Friday, August 20, 2004
Deal Hudson and National Catholic Reporter
Deal Hudson's actions were truly despicable and unbecoming of a man of his stature (I'm not going to link to the pornographic account; if you want the sordid details, you'll have to go to the National Catholic Reporter and read the tabloid-variety account yourself). Orthodox Catholics, particularly those who knew or were acquainted with Hudson at the time, have a right to be disappointed and hurt by his actions.
But there is a big difference, I think, between an infidelity committed a decade ago, and one committed concurrent with one's present time in office or in public service. 10 years have passed since Hudson's years at Fordham U., during which time I presume that he has repented, confessed, done penance for and made amends -- as any Catholic ought to do in the event of committing grievious sin.
Consequently, I suspect that the chief motivation behind the National Catholic Reporter's publication of Deal's past is to exact revenge for the "outing" of Ono Ekeh as a vocal supporter of a pro-abortion politician (which, like it or not, posed a liability as an employee of the USCCB), and perhaps more importantly, to remove Mr. Hudson from an influential position as Catholic advisor to President Bush.
Or perhaps one commentator at Amy Welborn's blog is on to something, in likening the Reporter's actions to a "pre-emptive strike" against Crisis magazine. According to the Reporter:
In a recent fundraising letter, Hudson pledged that Crisis would be taking "a close [emphasis in original] look at some of the bishops who are allowing their local politicians to get away with" the "deception" of calling themselves Catholic while voting for abortion rights.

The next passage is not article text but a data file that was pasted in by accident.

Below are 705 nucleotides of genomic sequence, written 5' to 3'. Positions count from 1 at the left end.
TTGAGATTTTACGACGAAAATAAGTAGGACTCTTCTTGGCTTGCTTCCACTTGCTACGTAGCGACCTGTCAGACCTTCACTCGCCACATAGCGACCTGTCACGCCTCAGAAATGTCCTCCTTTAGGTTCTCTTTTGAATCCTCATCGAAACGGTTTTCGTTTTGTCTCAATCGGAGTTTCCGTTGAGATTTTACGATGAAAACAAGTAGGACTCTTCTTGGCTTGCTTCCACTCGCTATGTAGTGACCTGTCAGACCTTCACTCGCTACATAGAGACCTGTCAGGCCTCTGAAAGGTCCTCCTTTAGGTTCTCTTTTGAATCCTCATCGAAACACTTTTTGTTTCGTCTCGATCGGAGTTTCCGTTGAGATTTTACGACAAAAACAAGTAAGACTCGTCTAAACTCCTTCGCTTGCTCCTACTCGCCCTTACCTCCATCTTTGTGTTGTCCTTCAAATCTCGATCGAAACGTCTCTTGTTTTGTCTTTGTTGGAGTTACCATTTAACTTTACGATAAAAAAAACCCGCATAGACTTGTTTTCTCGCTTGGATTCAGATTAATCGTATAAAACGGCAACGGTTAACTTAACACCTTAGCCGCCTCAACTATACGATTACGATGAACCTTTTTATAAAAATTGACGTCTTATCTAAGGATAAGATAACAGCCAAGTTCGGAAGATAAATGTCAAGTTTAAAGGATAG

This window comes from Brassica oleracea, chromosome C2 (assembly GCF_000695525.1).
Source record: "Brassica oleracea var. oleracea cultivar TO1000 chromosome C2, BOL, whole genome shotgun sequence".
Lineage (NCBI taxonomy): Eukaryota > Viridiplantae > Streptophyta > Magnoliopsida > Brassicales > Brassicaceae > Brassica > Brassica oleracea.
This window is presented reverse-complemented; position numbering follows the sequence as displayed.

"They [the bishops] are scared of him, afraid that he's going to attack them," says a leading Republican Catholic layman with close ties to the American hierarchy.
Does Hudson's past invalidate his contribution as editor of Crisis magazine? -- I honestly don't think so. Much as the Reporter (and now the New York Times) would like to discredit Hudson as a hypocrite, Fr. Rob Johansen had this to say
. . . If I do something wrong in the past, repent of it, and then speak out against similarly wrong things, that does not in fact make me a hypocrite. It is only such in the minds of those who desire at all costs to dismiss the message by discrediting the messenger.
[X]'s tactic (and that of the Catholic left) is rather like that of the teenager who, when punished by his parents for underage drinking, says "but you partied when you were my age."
Deal Hudson's misdeed illustrates not that he is a hypocrite, but a sinner. Something, as yet, he has not attempted to deny.
Finally, another commentator on Amy Welborn's blog posted the following from Gilbert Meilaender -- which, I think, is a good note to end this post:
Beginning perhaps with the generous thought that we should not "impose" on others standards that we ourselves do not meet, we end with a morality that demands less even of ourselves than we ought. The norms to which I adhere are not those I can keep or do keep; they are those to which I hold myself accountable. I do not see how I could manage that if there were not ways to recognize my accountability-if, that is, I were not part of a community that regularly confesses its sin and seeks to begin anew. Only from such a perspective, I suspect, could I have the courage to set forth an ideal of which I myself may often fall short.
-- Gilbert Meilaender, On Bringing One's Life to a Point First Things 47 (November 1994): 31-35.